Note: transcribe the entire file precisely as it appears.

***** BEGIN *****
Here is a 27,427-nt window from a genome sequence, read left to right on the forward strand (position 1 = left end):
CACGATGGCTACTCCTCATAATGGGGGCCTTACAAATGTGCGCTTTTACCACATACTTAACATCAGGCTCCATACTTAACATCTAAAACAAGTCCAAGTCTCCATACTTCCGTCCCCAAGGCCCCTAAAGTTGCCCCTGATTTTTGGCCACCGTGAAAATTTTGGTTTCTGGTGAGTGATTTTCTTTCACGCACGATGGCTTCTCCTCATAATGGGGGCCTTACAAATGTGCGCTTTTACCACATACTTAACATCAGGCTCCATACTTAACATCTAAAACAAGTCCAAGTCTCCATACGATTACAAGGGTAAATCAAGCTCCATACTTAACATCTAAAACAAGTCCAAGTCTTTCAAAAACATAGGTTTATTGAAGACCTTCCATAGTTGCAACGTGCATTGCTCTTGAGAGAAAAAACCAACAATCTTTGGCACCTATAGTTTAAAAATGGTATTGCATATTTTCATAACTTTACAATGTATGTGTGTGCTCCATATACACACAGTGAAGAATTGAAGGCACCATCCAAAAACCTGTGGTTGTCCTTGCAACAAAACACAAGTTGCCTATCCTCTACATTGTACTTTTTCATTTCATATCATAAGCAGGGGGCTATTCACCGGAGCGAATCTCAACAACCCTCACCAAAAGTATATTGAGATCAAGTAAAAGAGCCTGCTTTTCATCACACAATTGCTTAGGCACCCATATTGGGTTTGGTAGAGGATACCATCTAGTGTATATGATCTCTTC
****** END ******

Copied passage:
Here is a 27,427-nt window from a genome sequence, read left to right on the forward strand (position 1 = left end):
CACGATGGCTACTCCTCATAATGGGGGCCTTACAAATGTGCGCTTTTACCACATACTTAACATCAGGCTCCATACTTAACATCTAAAACAAGTCCAAGTCTCCATACTTCCGTCCCCAAGGCCCCTAAAGTTGCCCCTGATTTTTGGCCACCGTGAAAATTTTGGTTTCTGGTGAGTGATTTTCTTTCACGCACGATGGCTTCTCCTCATAATGGGGGCCTTACAAATGTGCGCTTTTACCACATACTTAACATCAGGCTCCATACTTAACATCTAAAACAAGTCCAAGTCTCCATACGATTACAAGGGTAAATCAAGCTCCATACTTAACATCTAAAACAAGTCCAAGTCTTTCAAAAACATAGGTTTATTGAAGACCTTCCATAGTTGCAACGTGCATTGCTCTTGAGAGAAAAAACCAACAATCTTTGGCACCTATAGTTTAAAAATGGTATTGCATATTTTCATAACTTTACAATGTATGTGTGTGCTCCATATACACACAGTGAAGAATTGAAGGCACCATCCAAAAACCTGTGGTTGTCCTTGCAACAAAACACAAGTTGCCTATCCTCTACATTGTACTTTTTCATTTCATATCATAAGCAGGGGGCTATTCACCGGAGCGAATCTCAACAACCCTCACCAAAAGTATATTGAGATCAAGTAAAAGAGCCTGCTTTTCATCACACAATTGCTTAGGCACCCATATTGGGTTTGGTAGAGGATACCATCTAGTGTATATGATCTCTTC